Can you relate? There are many times I have questioned whether or not I should endure the struggle that can sometimes happen when taking my kids into the field for a day (or entire weekend) of hunting. For some reason it always seems to take significantly longer to prepare when I am considering the kids’ needs as well as my own in preparation for a day of hunting. The older they get (mine are currently 9 and 13), the more groans I get at their initial thought of being removed from video games, youtube and social media. The anticipation of their early morning grumbles as we drag them out of their warm beds and into the cold morning air is sometimes enough to make me consider leaving them at grandma’s the next time we head out.
But then I have that tug at my heart. That deep down feeling that reminds me how important these life experiences in the field really can be for our children. It is like a tiny voice that causes me to remember that these current battles are small and insignificant in the grand scheme of what I am trying to teach them by taking them hunting with us. Like many aspects of parenting, you have to get uncomfortable in order to find comfort. After all, building lifelong stewards of the outdoors takes time and perseverance.
Not too long ago, I sat down to really think about what life skills my kids were gaining by participating in hunting adventures. I had a long list of words and phrases. But after much consideration, I was able to classify it all into 3 broad categories:
#1 SELF CONTROL (noun) control or restraint of oneself or one's actions, feelings, etc.
I don’t know about your children, but I’m pretty sure my daughter doesn’t know what it means to have an inside voice and she is constantly dancing or moving her body in some way. When hunting, children are constantly having to control their speech and body movement. Through this experience, children become more aware of appropriate volume levels when talking. They learn when they can be loud or maintain normal talking levels, when they need to whisper, or when to be completely quiet. They learn how to control their emotions and how to express them in appropriate manners as it relates to the activity we are engaging in. Their bodies learn to stay still in order to not spook animals during the hunt. They learn to move quickly and “light-footed” to keep sound at a minimum while getting to and from a hunting spot. Self control is such an important life skill that can be applied in a multitude of ways as we go from childhood to adulthood.
#2: FOCUS (noun) a central point, as of attraction, attention, or activity
Some children struggle to keep on one task for very long. Especially in today’s digital era, they are constantly bombarded with different stimulus which can make it difficult for them to focus at any length. Hunting takes away these distractions and allows them to practice focusing on what they see and the sounds they hear in the field. With very few distractions, it is amazing how fast they can spot coyotes and deer, or the sound of a field mouse as it runs through the blades of grass or leaves next to where we are sitting. The ability to focus this intently will serve them well in classes at school, while doing homework, any extra-curricular skills building exercises, and any detail-oriented work they may have in their future careers. The ability to put your mind into focus and turn off all outside distractions will serve them well over time.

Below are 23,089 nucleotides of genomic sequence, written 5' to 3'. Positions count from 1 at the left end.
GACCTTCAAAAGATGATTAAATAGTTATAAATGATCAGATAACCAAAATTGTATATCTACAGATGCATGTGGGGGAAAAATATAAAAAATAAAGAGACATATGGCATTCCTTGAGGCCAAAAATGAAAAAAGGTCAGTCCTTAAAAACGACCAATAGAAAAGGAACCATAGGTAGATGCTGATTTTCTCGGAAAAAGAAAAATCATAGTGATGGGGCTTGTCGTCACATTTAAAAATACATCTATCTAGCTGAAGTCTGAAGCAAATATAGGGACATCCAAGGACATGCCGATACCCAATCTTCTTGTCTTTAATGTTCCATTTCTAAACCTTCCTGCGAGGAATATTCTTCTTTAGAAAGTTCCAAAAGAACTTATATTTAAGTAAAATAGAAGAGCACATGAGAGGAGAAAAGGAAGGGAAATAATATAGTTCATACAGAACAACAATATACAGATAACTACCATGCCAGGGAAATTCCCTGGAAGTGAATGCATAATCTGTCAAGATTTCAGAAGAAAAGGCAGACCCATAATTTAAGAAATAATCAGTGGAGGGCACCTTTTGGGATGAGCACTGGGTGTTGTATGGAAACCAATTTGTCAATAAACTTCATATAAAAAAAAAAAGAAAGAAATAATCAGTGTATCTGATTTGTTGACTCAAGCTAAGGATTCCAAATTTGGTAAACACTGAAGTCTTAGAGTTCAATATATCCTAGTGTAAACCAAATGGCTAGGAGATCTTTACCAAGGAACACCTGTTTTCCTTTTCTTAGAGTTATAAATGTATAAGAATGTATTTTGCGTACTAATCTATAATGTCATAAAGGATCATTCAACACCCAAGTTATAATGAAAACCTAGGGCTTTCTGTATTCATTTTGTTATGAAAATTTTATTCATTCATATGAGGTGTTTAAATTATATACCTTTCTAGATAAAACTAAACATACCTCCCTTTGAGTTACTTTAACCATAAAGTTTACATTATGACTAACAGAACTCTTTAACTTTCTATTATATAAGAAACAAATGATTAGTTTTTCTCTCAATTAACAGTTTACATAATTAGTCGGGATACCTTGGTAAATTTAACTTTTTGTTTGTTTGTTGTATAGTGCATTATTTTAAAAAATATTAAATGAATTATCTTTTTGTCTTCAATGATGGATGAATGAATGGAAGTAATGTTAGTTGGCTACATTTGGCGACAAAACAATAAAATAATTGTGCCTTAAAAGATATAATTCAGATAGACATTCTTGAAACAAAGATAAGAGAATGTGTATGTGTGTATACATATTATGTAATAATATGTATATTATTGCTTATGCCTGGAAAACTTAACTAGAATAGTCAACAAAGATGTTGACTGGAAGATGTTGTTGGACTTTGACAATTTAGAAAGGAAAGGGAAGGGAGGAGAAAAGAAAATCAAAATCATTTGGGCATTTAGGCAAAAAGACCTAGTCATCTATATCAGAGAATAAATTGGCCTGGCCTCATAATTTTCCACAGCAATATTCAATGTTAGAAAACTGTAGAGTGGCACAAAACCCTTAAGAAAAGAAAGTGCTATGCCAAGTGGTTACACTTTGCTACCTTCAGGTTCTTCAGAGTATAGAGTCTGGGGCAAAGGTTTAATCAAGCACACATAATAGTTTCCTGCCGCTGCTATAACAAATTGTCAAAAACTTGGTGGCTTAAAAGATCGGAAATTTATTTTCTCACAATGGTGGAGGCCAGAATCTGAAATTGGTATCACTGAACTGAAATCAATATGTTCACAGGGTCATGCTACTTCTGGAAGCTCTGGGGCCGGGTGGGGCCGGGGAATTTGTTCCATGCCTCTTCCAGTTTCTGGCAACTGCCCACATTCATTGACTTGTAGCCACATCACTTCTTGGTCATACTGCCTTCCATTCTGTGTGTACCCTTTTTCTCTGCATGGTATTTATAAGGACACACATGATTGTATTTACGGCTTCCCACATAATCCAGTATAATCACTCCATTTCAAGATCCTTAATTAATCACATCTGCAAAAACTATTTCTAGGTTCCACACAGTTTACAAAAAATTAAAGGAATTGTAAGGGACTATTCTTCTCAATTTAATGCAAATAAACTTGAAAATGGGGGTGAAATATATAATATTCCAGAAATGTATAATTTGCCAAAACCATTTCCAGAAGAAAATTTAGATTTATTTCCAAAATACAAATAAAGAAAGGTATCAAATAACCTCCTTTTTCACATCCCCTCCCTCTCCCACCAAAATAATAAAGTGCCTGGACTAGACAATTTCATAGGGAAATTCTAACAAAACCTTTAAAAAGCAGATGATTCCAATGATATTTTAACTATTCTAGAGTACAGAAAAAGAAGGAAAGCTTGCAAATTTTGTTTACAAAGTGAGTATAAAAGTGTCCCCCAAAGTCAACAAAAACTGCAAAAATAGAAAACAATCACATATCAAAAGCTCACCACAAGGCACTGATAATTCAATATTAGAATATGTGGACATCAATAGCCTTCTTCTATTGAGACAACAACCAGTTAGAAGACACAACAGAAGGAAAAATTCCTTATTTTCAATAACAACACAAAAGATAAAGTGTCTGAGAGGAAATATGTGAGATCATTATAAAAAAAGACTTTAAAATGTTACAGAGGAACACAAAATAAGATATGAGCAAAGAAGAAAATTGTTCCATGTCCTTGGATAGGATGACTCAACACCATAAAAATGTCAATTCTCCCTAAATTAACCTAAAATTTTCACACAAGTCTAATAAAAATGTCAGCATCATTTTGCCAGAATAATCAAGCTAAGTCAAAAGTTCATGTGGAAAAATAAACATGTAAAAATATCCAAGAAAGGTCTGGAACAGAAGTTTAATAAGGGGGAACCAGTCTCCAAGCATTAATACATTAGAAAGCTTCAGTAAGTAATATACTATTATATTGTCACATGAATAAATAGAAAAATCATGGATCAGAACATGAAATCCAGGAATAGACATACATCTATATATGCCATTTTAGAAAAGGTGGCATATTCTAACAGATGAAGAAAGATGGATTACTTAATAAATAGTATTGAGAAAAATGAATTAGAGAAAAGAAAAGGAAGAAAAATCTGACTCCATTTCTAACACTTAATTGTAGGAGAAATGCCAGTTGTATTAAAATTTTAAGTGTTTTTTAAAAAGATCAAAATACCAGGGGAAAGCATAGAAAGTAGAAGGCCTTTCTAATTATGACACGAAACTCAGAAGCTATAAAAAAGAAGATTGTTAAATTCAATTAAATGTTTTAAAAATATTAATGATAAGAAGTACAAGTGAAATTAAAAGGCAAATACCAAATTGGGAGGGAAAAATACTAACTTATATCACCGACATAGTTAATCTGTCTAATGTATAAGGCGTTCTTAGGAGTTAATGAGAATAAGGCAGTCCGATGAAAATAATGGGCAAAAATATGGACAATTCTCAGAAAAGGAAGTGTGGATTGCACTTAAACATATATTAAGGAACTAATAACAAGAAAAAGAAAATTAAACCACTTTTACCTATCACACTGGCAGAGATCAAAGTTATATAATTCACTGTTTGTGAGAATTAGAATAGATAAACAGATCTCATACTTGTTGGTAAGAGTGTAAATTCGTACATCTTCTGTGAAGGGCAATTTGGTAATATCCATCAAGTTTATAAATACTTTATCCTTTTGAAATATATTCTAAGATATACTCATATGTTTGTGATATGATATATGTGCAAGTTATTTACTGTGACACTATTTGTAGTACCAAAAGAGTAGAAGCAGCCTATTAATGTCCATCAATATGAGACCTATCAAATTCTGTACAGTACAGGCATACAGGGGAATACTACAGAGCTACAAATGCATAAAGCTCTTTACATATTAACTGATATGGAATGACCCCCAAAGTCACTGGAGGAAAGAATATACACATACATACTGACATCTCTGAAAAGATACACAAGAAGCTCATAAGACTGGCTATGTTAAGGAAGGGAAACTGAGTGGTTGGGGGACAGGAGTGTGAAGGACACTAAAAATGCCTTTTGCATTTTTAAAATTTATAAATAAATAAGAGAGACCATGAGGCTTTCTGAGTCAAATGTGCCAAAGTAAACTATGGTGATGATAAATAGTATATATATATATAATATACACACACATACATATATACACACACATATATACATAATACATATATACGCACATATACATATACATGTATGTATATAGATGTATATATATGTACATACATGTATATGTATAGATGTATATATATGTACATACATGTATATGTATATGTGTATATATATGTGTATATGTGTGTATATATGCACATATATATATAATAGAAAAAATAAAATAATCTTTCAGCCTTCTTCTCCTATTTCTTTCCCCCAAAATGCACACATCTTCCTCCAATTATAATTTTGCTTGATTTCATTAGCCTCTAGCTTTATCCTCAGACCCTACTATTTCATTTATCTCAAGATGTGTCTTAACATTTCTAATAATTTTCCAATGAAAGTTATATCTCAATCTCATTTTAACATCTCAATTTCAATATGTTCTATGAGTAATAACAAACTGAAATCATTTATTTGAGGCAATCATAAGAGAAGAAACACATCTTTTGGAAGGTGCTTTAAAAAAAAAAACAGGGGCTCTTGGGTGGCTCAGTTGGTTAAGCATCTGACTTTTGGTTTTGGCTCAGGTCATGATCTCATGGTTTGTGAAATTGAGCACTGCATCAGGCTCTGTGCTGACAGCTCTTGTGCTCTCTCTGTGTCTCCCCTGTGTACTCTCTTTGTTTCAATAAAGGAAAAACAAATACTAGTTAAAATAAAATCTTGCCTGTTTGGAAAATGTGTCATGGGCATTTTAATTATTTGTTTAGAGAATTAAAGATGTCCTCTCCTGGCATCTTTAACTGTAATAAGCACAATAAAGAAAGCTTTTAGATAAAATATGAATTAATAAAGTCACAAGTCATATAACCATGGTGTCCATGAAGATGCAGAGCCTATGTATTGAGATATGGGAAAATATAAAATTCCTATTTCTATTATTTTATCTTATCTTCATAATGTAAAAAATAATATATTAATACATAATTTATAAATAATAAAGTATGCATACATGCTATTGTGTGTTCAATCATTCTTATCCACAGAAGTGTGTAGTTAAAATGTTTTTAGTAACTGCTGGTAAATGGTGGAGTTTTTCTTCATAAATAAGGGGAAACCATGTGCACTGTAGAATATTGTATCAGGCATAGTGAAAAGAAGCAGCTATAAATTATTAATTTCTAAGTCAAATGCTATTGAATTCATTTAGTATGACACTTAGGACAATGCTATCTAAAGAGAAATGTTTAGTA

#3: PATIENCE (noun) an ability or willingness to suppress restlessness or annoyance when confronted with delay.
In the age of “instant gratification”, patience is somewhat of a lost art. We can order from amazon and have it to our doorstep the next day. We can fast forward through commercials or skip them altogether. We can watch shows instantly, rather than waiting for the next time it is on cable TV programming. We can put food in a special cooker and have it go from frozen to fully cooked in minutes. Our lives are moving quicker and quicker with more available at our fingertips in less time than ever before. Now, this is not inherently a bad thing. I am not against progressive technology or societal cultural shifts. But I do think this is causing a lack of patience in many of our young people who are so used to these quick luxuries that many of us did not grow up with as norms. When hunting, children often have to sit still, keeping their mouths quiet, their bodies still, and their eyes and ears focused for many hours at a time. They learn that hunting is not instant gratification, in terms of the kill. Sometimes an animal doesn’t show up altogether. Even during post processing of an animal, they learn that the meat does not merely show up in the freezer as if you purchased it from the store, but rather the time and skill it takes to carefully handle, cut and package the meat from field to table. The ability to remain positive while waiting is a skill that will serve children well as adults. This can translate into many aspects of life from finances to family planning, and so much more.
These are all important skills that translate into so many areas of our lives from school, family gatherings, events, church, and eventually, the work place. Parenting isn’t easy. It takes a lot of dedication and repetition in hopes that they, too, will grow to love the outdoors, and all it has to offer, as much as I do.